Euro gambles by maverick Storck pay off for Hungary


Budapest (AFP) – As managerial gambles go, it was a high stakes play by Hungary’s German coach Bernd Storck.

In the Euro 2016 qualifying play-off against Norway in November, he handed an international debut to 21-year-old Laszlo Kleinheisler, who had hardly played a game all season at his Hungarian club.

The gambit paid off. The fearless youngster scored the only goal in Oslo, setting Hungary up for a 3-1 aggregate win and a first qualification for a major tournament since the 1986 World Cup.

“I never doubted him for a moment,” Storck said of Kleinheisler, now 22 and who was snapped up by Germany’s Werder Bremen soon after the play-off.

Unorthodox moves have become a calling card for the 53-year-old German. For the second leg, he picked the unheralded former Watford striker Tamas Priskin who scored, of course.

“Hungarian coaches tend to opt for safety, but I am a different character,” Storck said in a recent interview. 

Tasked in March 2015 with overhauling Hungary’s youth development structure, he won plaudits for taking the Magyars to the last 16 at the FIFA under-20 World Cup, where they lost unluckily to eventual tournament winners Serbia.

In July, after his predecessor Pal Dardai cut short his contract to return to Bundesliga side Hertha Berlin, Storck took over the national team, the second German to do so after Lothar Matthaeus between 2004 and 2006.

The appointment raised eyebrows though, as doubts were expressed about Storck’s experience. 

A spell with Kazakhstan was his sole stint as head coach, alongside assistant roles in Germany at Hertha, Wolfsburg and Borussia Dortmund — where he also played as a defender — and Partisan Belgrade in Serbia.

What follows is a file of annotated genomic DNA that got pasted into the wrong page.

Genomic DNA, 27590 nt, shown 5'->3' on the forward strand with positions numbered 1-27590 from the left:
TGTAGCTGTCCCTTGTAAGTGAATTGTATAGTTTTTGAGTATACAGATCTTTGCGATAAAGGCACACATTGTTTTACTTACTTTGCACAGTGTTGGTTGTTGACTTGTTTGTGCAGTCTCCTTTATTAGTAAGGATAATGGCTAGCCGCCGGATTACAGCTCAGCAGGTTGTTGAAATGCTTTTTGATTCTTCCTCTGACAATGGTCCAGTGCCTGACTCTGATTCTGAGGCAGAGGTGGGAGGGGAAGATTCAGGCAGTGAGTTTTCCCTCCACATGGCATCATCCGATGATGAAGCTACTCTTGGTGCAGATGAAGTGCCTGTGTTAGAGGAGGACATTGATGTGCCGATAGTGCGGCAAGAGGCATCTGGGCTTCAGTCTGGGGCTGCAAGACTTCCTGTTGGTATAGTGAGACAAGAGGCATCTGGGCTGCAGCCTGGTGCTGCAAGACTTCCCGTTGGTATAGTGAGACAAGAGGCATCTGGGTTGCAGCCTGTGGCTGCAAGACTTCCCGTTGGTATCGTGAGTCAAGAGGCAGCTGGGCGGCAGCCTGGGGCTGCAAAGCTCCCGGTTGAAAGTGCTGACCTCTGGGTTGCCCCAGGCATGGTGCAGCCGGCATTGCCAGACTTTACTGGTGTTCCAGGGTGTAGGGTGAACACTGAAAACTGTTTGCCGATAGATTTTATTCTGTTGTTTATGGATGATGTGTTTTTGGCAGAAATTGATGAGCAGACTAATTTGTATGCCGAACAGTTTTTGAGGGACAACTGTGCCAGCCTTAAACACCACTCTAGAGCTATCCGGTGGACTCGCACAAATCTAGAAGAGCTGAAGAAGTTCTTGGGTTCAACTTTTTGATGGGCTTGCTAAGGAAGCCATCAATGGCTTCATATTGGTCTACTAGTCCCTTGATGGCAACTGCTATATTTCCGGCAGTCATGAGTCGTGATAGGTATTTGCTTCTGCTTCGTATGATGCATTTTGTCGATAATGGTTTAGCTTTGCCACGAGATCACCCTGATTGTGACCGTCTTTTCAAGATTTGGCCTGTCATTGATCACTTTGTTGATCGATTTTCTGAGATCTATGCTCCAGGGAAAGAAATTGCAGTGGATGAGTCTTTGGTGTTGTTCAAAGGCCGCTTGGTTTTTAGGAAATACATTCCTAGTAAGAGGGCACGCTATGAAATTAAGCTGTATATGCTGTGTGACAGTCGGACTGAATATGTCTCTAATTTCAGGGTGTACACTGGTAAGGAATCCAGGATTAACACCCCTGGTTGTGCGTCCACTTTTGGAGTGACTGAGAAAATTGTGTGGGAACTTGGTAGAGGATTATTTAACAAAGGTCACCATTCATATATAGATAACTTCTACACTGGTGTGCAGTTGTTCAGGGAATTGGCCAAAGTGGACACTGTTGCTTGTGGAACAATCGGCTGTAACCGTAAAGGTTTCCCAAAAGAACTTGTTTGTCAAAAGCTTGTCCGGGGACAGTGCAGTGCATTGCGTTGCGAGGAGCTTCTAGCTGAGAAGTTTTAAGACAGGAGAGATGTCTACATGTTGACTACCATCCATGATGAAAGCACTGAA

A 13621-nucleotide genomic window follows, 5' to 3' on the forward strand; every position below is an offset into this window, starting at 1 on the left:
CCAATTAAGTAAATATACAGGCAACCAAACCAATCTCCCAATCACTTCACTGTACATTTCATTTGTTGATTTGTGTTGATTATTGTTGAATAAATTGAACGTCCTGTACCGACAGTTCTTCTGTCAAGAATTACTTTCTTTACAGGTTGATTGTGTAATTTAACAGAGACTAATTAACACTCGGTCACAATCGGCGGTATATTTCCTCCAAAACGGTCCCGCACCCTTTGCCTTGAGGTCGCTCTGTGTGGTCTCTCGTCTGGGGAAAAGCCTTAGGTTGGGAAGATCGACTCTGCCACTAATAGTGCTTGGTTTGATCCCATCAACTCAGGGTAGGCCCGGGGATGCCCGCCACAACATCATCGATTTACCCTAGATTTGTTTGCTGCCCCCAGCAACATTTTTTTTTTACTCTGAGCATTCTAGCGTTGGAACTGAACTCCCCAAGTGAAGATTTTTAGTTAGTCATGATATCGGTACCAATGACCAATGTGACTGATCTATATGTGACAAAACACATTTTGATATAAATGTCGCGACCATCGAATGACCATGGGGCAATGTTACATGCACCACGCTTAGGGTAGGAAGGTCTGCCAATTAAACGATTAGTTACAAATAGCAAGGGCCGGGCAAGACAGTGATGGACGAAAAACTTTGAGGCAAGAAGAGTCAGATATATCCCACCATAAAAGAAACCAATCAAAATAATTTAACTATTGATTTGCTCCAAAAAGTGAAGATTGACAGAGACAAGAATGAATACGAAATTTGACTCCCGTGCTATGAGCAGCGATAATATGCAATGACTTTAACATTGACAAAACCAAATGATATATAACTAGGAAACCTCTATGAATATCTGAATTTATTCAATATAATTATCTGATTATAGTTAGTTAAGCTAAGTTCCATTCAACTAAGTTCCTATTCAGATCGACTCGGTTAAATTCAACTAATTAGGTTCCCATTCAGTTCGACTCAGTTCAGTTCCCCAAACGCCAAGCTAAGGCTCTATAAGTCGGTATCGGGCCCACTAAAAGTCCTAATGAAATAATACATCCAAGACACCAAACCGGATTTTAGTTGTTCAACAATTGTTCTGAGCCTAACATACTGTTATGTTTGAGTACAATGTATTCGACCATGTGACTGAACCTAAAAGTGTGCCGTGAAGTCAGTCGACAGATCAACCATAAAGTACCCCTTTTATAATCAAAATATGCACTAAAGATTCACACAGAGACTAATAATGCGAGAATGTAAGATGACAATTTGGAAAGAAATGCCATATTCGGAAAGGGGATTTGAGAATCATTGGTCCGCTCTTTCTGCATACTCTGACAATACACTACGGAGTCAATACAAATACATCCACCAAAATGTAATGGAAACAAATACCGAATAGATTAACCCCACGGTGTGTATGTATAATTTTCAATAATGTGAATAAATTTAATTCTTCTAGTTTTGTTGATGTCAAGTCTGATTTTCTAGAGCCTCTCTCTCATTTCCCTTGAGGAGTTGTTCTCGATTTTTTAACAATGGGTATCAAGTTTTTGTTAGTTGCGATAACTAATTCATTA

Local noses were put out of joint when Storck took another gamble and removed most of the backroom staff just before the play-offs. He brought in as assistant his former Dortmund teammate Andreas Moeller, a 1990 World Cup and Euro 1996 winner but an inexperienced coach.

“No-one in Hungarian football has done what Moeller has done, he knows what success is and what it takes to achieve it,” Storck explained.

Dardai had steered Hungary to a chance of automatic qualification but under Storck, draws against Romania and Northern Ireland, a narrow win against the Faroe Islands, and a defeat to group whipping boys Greece meant the play-offs beckoned.

Had his tactical gamble against Norway backfired, Storck’s job may have been on the line. 

Instead the maverick German, who received a standing ovation at the press conference after the Norway game, secured hero status and a contract extension to 2018 at least.

“I feel responsible for the future destiny of Hungarian football,” he said recently.

According to the German, Hungarian football needs at least 10 years of development to reverse the decline since the 1980s, never mind begin restoring the glory days of Ferenc Puskas and the Magical Magyars of the 1950s.

“My task is to develop players’ mentality, self-confidence,” he said. “Their first thought is always negative!” 

Despite having no regular first-teamers in the top European leagues, Storck is adamant Hungary is not at Euro 2016 just to make up the numbers.

“We have a united squad, no egomaniacs or primadonnas, our team spirit is our strength,” he said.

With tactical strokes up his sleeve like the Kleinheisler gambit more surprises from Hungary in France cannot be ruled out.

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